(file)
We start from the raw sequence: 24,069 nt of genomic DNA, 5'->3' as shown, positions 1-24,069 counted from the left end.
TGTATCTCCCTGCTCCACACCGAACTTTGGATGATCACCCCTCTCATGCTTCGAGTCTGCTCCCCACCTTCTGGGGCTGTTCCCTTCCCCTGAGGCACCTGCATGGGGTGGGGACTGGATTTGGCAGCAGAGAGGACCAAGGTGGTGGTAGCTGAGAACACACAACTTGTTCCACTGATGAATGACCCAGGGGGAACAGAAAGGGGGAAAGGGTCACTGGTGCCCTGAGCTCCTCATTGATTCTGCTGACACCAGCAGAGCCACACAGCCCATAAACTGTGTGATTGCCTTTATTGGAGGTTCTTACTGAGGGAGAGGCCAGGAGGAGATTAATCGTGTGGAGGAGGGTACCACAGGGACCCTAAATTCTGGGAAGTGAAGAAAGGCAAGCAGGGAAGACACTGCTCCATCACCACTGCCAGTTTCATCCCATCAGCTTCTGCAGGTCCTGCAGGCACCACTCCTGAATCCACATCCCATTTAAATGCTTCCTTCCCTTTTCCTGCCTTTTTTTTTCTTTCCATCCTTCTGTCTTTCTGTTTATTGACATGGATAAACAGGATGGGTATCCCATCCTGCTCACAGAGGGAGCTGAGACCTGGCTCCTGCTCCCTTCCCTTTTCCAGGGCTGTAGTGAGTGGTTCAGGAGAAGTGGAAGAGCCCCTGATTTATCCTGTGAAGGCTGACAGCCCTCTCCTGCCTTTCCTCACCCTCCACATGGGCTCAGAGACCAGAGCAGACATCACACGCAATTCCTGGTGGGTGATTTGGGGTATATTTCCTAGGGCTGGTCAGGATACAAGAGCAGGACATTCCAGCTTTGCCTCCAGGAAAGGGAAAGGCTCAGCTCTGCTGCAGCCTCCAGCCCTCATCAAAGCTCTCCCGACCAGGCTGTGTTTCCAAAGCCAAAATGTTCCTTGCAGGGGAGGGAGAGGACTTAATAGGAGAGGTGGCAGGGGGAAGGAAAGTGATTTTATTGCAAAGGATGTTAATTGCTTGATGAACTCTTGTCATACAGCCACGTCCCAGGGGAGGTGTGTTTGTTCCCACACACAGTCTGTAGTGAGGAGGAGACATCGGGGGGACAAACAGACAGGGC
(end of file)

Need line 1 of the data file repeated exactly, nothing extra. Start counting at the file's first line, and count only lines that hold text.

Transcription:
We start from the raw sequence: 24,069 nt of genomic DNA, 5'->3' as shown, positions 1-24,069 counted from the left end.